From 2007 until 2009, OCE led a formal effort to obtain documents from EPA pertaining to the discharge of raw or partially-treated sewage from the City and County of Honolulu's publicly-owned sewage collection and treatment facilities, including the Sand Island Wastewater Treatment Plant, the largest wastewater treatment plant in Hawaii. OCE recognized that these facilities were seriously violating the Clean Water Act by regularly discharging raw and partially-treated sewage into the Pacific Ocean. We filed requests for public records to document the extent of this problem, and to learn more about any attempts to curtail sewage spills by the City and County of Honolulu. After failing to meet the deadline for responding to OCE’s FOIA, EPA indicated that it was “backlogged,” and eventually responded but withheld key documents. OCE filed a lawsuit in March, 2008 citing EPA’s wrongful withholding of public documents and EPA’s failure to provide OCE with reports in electronic format even though they were readily available. OCE subsequently settled this lawsuit with an agreement requiring EPA to release improperly withheld documents and provide them in electronic format, thus vindicating FOIA's purposes of ensuring open government.
U.S. Environmental Protection Agency / Air Quality State Implementation Plans
Between 2001 and 2004, OCE was again represented by the Environmental Law & Justice Clinic at Golden Gate University School of Law in litigation aimed at requiring the U.S. Environmental Protection Agency (EPA) to publish information related to regional efforts to meet national air quality standards. The Clean Air Act requires states to develop plans to meet air quality standards, known as State Implementation Plans or “SIPs,” which are submitted to EPA for approval. SIPs describe how states and local air districts will reduce emissions to come into compliance with the Clean Air Act. Each SIP is comprised of many rules which lay out emissions requirements, and SIPs often contain other key elements as well, for example, specific studies on transportation patterns or other emissions-related issues. Previous to our litigation, SIPs were only available in hard-copy form at each regional EPA office. OCE entered agreements with EPA in September 2001 and April 2003 to require the text of each SIP to be placed online, as well as summaries, the federal register citation of EPA’s approval of the SIP, and any other applicable local or state rule number and citation. Publishing this information makes enforcement easier for EPA and public interest groups alike, clarifies which rules are in effect and which have been superseded, and perhaps most importantly, allows the public to understand and become involved in air quality protection in their regions.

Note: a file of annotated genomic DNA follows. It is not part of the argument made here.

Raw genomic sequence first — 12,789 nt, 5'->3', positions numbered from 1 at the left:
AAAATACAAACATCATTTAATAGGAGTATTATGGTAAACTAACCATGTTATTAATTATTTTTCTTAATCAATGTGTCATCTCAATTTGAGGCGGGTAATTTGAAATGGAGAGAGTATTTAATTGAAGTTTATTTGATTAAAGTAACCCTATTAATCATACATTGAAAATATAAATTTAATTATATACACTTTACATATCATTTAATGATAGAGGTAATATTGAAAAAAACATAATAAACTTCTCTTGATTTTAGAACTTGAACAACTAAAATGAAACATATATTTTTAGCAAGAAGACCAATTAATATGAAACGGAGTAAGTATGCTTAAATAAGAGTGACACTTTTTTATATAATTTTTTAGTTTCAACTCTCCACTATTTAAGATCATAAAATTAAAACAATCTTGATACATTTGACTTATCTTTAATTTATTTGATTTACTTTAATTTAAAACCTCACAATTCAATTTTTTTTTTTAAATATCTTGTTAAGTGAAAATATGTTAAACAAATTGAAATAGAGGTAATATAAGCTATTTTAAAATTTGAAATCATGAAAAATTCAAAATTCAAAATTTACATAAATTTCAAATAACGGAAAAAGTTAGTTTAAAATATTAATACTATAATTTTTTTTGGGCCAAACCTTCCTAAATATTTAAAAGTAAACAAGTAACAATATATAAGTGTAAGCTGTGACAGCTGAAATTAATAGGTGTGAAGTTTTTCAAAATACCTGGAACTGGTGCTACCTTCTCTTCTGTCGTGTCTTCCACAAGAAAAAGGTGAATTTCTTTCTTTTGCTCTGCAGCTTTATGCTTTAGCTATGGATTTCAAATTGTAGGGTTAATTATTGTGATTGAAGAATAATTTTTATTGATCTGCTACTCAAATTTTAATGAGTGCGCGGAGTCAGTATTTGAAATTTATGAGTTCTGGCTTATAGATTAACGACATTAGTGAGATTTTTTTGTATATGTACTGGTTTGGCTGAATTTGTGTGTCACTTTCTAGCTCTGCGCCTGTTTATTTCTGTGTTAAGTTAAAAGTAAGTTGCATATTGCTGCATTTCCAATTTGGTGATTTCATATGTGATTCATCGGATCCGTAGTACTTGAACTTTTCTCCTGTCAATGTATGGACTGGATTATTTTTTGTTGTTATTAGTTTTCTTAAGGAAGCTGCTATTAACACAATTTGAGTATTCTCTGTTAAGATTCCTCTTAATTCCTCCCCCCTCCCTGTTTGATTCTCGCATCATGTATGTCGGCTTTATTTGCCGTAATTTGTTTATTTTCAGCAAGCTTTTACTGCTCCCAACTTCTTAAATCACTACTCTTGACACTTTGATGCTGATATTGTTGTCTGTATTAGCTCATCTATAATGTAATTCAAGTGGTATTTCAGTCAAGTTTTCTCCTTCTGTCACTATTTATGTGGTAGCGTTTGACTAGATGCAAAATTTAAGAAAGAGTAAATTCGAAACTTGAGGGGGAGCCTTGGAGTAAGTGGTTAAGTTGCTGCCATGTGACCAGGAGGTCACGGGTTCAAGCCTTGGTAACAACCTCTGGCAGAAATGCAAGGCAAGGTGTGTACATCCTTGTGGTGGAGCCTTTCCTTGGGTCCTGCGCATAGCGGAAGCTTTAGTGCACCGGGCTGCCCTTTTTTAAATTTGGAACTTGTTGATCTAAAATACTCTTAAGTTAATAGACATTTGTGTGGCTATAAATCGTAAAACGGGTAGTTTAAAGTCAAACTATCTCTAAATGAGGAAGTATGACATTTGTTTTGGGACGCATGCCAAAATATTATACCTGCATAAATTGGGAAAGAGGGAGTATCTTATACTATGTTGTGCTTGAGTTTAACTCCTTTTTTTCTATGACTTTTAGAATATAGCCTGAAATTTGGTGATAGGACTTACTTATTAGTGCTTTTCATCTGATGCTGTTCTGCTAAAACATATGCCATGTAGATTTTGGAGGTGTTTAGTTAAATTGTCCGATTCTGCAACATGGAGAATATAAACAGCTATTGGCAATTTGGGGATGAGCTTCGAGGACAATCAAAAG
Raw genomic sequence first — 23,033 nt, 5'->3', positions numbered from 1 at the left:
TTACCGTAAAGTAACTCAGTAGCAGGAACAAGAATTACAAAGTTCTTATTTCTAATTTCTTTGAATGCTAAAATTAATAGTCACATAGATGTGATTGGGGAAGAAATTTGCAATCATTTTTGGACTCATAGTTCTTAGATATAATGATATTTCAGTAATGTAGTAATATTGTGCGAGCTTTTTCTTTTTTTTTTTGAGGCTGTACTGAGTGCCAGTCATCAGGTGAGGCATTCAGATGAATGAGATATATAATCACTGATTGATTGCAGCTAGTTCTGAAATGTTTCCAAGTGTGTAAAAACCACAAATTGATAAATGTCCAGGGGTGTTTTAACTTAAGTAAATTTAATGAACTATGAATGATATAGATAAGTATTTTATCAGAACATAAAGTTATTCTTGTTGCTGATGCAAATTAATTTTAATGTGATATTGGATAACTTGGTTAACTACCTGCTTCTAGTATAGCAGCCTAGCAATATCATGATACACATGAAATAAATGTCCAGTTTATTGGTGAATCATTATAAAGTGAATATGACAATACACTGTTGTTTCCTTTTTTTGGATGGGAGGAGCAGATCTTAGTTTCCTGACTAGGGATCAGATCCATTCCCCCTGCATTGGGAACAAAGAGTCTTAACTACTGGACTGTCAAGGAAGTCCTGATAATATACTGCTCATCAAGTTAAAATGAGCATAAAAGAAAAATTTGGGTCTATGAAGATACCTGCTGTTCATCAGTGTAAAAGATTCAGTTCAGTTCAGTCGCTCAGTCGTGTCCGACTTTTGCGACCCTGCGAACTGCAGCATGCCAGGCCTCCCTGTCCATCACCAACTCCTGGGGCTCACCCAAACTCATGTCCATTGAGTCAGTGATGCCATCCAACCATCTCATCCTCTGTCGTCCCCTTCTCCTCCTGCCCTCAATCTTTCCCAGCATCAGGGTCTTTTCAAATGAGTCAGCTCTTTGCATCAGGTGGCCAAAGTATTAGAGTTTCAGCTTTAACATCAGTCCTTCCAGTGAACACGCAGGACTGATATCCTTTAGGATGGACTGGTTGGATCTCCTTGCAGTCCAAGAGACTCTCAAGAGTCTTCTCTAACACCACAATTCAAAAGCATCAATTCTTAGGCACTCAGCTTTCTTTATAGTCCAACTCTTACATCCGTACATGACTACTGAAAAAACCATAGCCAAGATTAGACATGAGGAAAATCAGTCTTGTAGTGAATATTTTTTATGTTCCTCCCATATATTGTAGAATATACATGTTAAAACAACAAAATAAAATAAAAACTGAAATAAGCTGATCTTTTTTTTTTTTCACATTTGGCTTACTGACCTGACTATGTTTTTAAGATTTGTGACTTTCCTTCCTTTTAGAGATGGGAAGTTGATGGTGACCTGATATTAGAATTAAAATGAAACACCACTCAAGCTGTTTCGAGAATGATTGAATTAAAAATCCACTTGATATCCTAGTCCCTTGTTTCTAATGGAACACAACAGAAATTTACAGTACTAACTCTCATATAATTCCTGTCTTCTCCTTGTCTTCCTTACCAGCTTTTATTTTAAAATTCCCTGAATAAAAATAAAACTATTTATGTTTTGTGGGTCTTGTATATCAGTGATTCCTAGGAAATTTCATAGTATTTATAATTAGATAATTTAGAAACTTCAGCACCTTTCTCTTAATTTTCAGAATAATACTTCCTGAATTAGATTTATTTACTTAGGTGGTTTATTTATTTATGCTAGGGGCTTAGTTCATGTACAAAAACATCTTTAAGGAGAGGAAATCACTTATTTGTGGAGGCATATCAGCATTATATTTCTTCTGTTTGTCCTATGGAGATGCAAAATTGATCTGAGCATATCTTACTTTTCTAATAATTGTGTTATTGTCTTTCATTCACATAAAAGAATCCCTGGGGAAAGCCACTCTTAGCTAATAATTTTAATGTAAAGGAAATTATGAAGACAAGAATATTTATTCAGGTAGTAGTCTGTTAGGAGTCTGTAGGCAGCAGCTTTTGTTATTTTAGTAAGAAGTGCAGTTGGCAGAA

San Francisco Bay Area Air Quality Backlog
In early 2001, OCE, represented by the Environmental Law & Justice Clinic at Golden Gate University School of Law, filed suit under the California Public Records Act to force the Bay Area Air Quality Management District (BAAQMD) to release a backlog of approximately 1,200 “notices of violation” issued to Bay Area industries. BAAQMD agreed to settle the case and turned over the relevant public documents. This unprecedented action illustrated to the public that the Air District was failing to prosecute violators of air pollution laws and forced a significant sea change at BAAQMD. OCE shined a bright light on the BAAQMD’s longstanding inaction and inadequate protection of the public’s health.
Public health concerns at Elkhorn Slough